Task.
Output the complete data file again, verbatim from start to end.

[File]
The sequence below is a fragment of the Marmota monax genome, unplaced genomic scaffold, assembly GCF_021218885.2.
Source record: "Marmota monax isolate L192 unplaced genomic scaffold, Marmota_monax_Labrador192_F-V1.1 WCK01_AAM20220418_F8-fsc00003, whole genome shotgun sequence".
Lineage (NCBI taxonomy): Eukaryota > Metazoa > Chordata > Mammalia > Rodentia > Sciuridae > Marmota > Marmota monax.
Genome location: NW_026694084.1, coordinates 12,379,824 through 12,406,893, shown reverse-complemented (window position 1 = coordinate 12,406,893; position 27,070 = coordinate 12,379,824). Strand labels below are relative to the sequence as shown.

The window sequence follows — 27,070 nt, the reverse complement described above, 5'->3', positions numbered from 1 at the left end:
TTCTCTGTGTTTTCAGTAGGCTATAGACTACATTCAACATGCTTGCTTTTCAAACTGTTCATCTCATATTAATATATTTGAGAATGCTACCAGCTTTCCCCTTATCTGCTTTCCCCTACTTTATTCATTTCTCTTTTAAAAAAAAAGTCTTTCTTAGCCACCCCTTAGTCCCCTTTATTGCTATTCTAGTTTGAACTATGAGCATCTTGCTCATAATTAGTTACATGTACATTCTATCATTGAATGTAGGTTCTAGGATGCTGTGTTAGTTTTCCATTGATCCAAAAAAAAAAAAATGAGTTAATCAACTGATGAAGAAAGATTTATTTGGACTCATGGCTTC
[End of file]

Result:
The sequence below is a fragment of the Marmota monax genome, unplaced genomic scaffold, assembly GCF_021218885.2.
Source record: "Marmota monax isolate L192 unplaced genomic scaffold, Marmota_monax_Labrador192_F-V1.1 WCK01_AAM20220418_F8-fsc00003, whole genome shotgun sequence".
Lineage (NCBI taxonomy): Eukaryota > Metazoa > Chordata > Mammalia > Rodentia > Sciuridae > Marmota > Marmota monax.
Genome location: NW_026694084.1, coordinates 12,379,824 through 12,406,893, shown reverse-complemented (window position 1 = coordinate 12,406,893; position 27,070 = coordinate 12,379,824). Strand labels below are relative to the sequence as shown.

The window sequence follows — 27,070 nt, the reverse complement described above, 5'->3', positions numbered from 1 at the left end:
TTCTCTGTGTTTTCAGTAGGCTATAGACTACATTCAACATGCTTGCTTTTCAAACTGTTCATCTCATATTAATATATTTGAGAATGCTACCAGCTTTCCCCTTATCTGCTTTCCCCTACTTTATTCATTTCTCTTTTAAAAAAAAAGTCTTTCTTAGCCACCCCTTAGTCCCCTTTATTGCTATTCTAGTTTGAACTATGAGCATCTTGCTCATAATTAGTTACATGTACATTCTATCATTGAATGTAGGTTCTAGGATGCTGTGTTAGTTTTCCATTGATCCAAAAAAAAAAAAATGAGTTAATCAACTGATGAAGAAAGATTTATTTGGACTCATGGCTTC